'I Was In A Deep, Dark Depression': Colony Reeves Of ‘Selling Tampa’ On Finding Purpose Working In Real Estate
Early this year, Colony Reeves captivated our screens as the new real estate “It” girl on Netflix’s hit reality show Selling Tampa. While the confidence and poise that Reeves exudes today is infectious, at one time, she was unsure of her future, in the throes of sadness.
Long before joining Tampa Bay’s woman-led, Black-owned agency Allure Realty, Reeves experienced a season of depression after graduating from college with no plan or career track.
After trying her hand at teaching for a year, Reeves reached a crossroads where she had to decide what career path aligned with what she felt was her greater purpose. “With all of that going on — not really making any money and feeling like I wasn’t living up to my full potential or walking in my purpose — I went to my parents literally crying,” she tells ESSENCE. “I told them, ‘I have no idea what I’m doing. I’m not happy. I’m crying almost every day. I just feel like I’m lost.’”
The breakout real estate star isn’t shy about admitting to what ends real estate saved her life, sharing that her desire to create a better life for herself fueled her “all or nothing” mindset. “I felt like I wasn’t living for anything. I was in a deep, dark depression to the point where I was giving up the relationship that I was in. I wasn’t fulfilled anywhere,” she says.
“Real estate saved my life because it gave me a new outlook on life; it gave me something to live for and put my all into. I felt alive again,” she adds. “Once I really started practicing real estate, closing deals, and really figuring out that this is my career and what I was meant to do, it gave me a new purpose. It gave me a new meaning to life.”
As an advocate for therapy, which she’s attended since 2011, the 30-year-old concierge professional has partnered with the non-profit organization Silence the Shame to bring awareness to and remove stigma surrounding mental health struggles. “Tapping into therapy has helped me overcome a lot of things and being able to impact [others] in the best way that I know how helps me serve my purpose,” she says.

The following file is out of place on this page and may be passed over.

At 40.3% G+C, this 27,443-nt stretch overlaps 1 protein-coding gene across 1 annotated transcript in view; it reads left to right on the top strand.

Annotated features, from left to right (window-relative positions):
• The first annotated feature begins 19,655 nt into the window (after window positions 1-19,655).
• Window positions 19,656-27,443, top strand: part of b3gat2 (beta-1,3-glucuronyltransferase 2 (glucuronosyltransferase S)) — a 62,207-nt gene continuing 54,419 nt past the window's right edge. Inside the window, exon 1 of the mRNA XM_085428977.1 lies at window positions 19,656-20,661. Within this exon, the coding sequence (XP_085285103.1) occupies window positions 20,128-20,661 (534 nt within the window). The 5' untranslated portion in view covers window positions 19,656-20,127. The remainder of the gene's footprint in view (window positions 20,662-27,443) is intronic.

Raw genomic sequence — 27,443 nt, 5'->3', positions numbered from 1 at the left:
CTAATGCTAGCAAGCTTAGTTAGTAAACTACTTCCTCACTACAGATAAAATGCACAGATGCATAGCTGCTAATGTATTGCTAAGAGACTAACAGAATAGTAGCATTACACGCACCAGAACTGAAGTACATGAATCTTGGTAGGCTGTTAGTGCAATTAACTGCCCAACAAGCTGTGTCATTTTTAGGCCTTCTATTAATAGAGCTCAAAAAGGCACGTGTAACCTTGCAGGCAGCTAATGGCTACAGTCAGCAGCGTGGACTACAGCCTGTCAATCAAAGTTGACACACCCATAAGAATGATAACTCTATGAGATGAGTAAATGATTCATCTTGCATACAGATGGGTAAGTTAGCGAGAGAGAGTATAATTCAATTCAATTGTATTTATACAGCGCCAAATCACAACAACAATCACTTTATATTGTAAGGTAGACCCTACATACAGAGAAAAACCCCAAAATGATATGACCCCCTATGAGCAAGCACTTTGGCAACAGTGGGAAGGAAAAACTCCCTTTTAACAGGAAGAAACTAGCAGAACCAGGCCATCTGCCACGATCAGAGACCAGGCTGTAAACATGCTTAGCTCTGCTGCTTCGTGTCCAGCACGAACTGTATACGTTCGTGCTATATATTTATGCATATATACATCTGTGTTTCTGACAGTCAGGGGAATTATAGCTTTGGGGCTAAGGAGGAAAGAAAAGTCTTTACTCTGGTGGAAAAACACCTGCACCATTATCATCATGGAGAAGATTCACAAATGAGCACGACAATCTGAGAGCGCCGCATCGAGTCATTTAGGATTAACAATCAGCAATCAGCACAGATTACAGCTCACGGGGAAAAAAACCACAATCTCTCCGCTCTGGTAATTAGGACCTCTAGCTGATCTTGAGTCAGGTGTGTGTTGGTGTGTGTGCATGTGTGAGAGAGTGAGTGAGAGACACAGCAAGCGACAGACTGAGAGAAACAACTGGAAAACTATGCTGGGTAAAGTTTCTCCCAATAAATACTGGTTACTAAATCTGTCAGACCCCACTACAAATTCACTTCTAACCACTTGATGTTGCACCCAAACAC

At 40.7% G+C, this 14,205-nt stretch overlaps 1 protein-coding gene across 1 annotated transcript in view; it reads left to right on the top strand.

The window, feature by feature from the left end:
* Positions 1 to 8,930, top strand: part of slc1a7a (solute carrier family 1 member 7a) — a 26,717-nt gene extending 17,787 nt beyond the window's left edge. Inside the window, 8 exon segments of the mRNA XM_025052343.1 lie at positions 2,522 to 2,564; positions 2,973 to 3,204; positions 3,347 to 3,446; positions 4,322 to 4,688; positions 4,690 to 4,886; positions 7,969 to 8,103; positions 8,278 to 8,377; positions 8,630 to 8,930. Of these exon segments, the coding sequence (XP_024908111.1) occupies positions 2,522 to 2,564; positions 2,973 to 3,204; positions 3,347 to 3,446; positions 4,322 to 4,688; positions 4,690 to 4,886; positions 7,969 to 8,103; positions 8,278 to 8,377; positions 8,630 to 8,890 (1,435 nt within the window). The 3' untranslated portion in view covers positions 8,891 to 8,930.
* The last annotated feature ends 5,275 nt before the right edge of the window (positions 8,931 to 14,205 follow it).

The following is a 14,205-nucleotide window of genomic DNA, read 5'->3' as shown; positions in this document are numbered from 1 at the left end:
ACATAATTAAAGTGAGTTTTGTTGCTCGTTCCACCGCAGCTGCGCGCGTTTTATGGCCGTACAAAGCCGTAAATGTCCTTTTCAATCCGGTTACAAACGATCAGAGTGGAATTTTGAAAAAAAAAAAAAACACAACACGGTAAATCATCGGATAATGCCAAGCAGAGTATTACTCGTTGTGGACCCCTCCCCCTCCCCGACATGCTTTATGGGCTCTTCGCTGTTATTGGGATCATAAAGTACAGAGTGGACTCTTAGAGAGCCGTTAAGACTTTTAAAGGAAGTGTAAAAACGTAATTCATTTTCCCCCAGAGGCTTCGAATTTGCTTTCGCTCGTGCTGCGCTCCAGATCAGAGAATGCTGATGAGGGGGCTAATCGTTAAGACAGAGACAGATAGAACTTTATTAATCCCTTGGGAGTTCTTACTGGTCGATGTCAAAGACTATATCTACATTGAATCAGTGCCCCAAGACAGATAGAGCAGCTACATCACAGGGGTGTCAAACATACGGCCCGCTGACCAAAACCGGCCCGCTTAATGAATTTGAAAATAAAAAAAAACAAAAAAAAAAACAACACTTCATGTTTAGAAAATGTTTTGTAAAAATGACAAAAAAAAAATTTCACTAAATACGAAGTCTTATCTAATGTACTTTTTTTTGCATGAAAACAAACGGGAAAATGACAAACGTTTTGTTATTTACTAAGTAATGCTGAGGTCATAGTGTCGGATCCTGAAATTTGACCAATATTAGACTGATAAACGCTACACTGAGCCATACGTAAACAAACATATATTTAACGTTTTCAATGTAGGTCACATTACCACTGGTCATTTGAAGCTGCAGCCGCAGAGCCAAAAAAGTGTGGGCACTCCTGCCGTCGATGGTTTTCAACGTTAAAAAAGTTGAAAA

She also seeks to positively impact others through her work on TV. Reeves quickly became a fan favorite on the inaugural season of Selling Tampa, where she and the ladies of Allure Realty sold beachfront properties in the Tampa Bay area in style. Entering the reality TV world did come with its added pressure since traditionally, the medium has a reputation for portraying Black women in a negative, combative light. But for Reeves, it was important to change the narrative by leading from a place of authenticity. “I wanted to bring something different that you don’t normally see on TV, which is Black women in luxury,” she says. “And I didn’t want to feed into the narrative of tearing another woman down.”
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She continues, “I avoided situations where I would potentially be in an argument with somebody. I like to take the high road. I never want to tear another woman down, especially a Black woman. And I didn’t want to bring that to TV.”
“I was happy that I was able to be that representation that women of color can be in the luxury space of real estate,” she adds. “We belong there. We deserve to be at the table. And it’s not something that’s not attainable.”
Today, you can find Colony Reeves sharing her “Black girl in luxury,” soft life approach on her social platforms, and showcasing the benefit of conversation, body language, and personal branding through her “Self-Care & Style for Sales” workshops. These career and life skills have played a pivotal role in Reeves’ success navigating the realty space, and she plans to pass along her expertise to women looking to make their mark, just as she has.
“Being able to express that [confidence] through the way you dress will get you into the right doors, especially being a luxury real estate agent. If I’m presenting myself the correct way, if I’m embodying luxury, I’m going to attract those luxury clients,” she says. “It’s also about how you feel on the inside. I want people to be 100%, wholeheartedly well-rounded, and sometimes it starts on the inside.”
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